"Mandate wasn't even a consideration for me," said self-employed public relations representative Mary Flynn, who lives near Cape Cod and suffers from chronic asthma. "What was a consideration for me was that I was 61 years old. I needed health insurance."
After leaving her corporate job to start her own business, Flynn had lost her health insurance.
"I was totally scared. I didn't know what I was going to do," she said.
She found that her lower income made her eligible for a subsidized plan that now costs her nothing.
Still, insurance premiums in Massachusetts have increased from an average of $331 per month in 2006 to $401 per month in 2010.
In Massachusetts, there is not just an individual mandate to buy insurance, there is also an employer mandate to provide it, and employers do for 79 percent of Massachusetts residents, up ten percent since health reform was implemented, bucking the downward national trend, whereby only 60 percent of employers nationwide provide health insurance.
The penalties for individuals not enrolling in a plan range from $19 a month to a maximum $105, depending on income. People earning less than $16,345 a year are exempt from the mandate. The fine is no more than $58 per month for those earning up to $32,676 per year. Above that, refusal to enroll leads to the $105 bill.
Every year, the number of Massachusetts residents opting out of health insurance has shrunk from 67,000 in 2007 to 44,000 in 2010.
George Montilio, who runs a 65-year-old family wholesale and retail bakery business in Brockton, is among the employers opting out.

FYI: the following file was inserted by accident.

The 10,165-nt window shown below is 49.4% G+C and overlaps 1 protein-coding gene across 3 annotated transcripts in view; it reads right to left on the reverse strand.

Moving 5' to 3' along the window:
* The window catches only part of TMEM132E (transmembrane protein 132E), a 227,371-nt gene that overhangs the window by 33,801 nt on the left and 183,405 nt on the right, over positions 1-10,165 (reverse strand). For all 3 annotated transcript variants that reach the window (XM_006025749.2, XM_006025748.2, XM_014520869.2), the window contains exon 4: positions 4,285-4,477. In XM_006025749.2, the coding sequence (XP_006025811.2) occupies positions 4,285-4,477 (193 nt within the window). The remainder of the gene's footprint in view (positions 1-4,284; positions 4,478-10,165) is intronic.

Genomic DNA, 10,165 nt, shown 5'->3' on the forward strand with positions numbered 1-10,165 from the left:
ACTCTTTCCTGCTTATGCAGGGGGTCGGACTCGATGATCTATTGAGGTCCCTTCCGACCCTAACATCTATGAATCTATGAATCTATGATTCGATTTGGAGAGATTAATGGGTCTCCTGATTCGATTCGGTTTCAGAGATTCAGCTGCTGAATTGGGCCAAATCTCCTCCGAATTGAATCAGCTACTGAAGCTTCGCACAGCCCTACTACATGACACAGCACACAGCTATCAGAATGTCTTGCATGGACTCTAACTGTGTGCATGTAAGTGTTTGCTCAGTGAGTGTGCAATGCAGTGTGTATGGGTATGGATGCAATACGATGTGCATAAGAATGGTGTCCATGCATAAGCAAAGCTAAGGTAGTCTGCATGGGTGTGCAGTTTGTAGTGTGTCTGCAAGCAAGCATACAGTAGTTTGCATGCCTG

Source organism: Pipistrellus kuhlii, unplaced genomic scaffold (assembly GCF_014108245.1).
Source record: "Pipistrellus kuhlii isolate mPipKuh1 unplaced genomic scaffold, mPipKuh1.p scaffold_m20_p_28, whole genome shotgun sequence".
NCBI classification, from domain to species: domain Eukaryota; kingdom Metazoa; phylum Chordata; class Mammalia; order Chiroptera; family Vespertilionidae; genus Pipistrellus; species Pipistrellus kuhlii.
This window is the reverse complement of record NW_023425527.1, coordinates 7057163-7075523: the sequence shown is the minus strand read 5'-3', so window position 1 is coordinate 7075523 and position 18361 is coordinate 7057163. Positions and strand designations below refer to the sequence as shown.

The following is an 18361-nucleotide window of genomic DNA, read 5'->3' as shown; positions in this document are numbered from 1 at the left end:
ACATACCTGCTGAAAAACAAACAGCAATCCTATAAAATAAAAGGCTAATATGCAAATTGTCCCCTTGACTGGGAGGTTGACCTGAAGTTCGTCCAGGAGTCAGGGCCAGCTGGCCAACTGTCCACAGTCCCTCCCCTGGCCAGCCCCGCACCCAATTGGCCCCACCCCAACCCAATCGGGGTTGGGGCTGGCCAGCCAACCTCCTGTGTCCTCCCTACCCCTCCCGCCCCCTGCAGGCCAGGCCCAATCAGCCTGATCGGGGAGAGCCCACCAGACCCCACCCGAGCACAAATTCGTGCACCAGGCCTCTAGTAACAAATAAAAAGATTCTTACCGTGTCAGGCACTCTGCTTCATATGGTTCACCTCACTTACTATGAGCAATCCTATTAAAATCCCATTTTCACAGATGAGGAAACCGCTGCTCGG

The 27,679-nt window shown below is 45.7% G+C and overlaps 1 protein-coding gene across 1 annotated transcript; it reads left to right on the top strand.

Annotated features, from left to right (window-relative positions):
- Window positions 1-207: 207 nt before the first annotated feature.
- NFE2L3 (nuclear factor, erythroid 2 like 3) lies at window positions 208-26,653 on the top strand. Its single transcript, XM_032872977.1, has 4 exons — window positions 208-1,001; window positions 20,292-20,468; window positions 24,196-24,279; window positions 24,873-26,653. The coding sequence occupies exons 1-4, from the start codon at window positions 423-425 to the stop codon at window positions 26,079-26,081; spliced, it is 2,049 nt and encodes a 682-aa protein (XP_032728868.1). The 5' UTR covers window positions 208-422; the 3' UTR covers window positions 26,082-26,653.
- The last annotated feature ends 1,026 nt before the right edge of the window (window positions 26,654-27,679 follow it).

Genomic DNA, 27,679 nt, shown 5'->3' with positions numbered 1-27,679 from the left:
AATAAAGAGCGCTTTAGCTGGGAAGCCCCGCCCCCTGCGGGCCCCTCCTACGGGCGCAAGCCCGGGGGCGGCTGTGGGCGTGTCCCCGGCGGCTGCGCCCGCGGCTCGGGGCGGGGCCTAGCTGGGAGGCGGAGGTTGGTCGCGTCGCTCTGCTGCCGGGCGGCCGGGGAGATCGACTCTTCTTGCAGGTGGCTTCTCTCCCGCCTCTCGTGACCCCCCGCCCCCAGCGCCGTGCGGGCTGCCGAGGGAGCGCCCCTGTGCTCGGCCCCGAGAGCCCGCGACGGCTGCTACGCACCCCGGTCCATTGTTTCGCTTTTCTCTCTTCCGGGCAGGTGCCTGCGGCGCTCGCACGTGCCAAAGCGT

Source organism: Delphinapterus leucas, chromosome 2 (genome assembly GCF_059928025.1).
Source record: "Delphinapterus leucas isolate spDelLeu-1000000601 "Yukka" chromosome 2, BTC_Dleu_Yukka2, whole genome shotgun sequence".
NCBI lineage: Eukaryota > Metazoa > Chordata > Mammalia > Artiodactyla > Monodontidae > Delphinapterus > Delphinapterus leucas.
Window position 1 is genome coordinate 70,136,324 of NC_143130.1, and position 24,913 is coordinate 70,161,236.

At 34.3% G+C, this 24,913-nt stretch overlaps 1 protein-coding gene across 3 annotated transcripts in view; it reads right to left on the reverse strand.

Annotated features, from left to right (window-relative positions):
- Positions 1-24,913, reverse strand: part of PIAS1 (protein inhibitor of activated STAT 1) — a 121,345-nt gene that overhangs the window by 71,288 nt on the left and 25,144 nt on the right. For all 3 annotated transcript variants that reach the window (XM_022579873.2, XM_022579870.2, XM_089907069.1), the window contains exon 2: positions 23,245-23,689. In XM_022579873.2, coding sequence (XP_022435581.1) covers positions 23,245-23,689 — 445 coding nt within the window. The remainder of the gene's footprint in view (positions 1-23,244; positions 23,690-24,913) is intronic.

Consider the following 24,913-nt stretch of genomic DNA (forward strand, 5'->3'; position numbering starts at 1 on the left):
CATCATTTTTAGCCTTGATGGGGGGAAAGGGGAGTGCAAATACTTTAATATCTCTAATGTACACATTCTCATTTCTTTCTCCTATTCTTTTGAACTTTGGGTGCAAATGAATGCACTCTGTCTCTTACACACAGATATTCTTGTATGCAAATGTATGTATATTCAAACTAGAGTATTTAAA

"If we had to put health insurance into our company -- that would totally make us unprofitable," Montilio said. "It's almost seven percent of my gross."
With 70 employees - 30 full-time and 40 part-time - he calculates that complying with the mandate would cost him $300,000 per year in premiums. Instead, he chooses to pay the state's annual fines per employee, which for him amount to almost $20,000 a year.
"We pay the penalty," Montilio said. "My choice."
Montilio says he would like to offer health benefits to retain good employees, but he believes raising prices to foot the insurance bill would alienate customers.
"Absolute mandate - that's just not right. We feel that, you know, we should be able to make our own decisions to run our business," he said.
Romney left the governor's office at the end of one term, only nine months after he signed health reform, so it's fallen to his successor, Democrat Deval Patrick, to implement the law for the past five years
"I was skeptical of it when I first heard about it," Patrick said. "But the basic insurance idea that you get everybody in and spread the risk widely so you keep the cost down for everybody -- very, very smart."
Yet since the reform, overall health spending has risen from as a piece of the state budget pie, from 36 percent in 2006 to 43 percent in 2011, and Massachusetts spends $9,278 per person per year on health care, more than any other state.
"We made a judgment about health being a public good, and that everybody ought to have access to affordable care," Patrick said. "What folks did was come together and decide that there were more than the usual two choices, which was between a perfect solution or no solution at all, and to try something."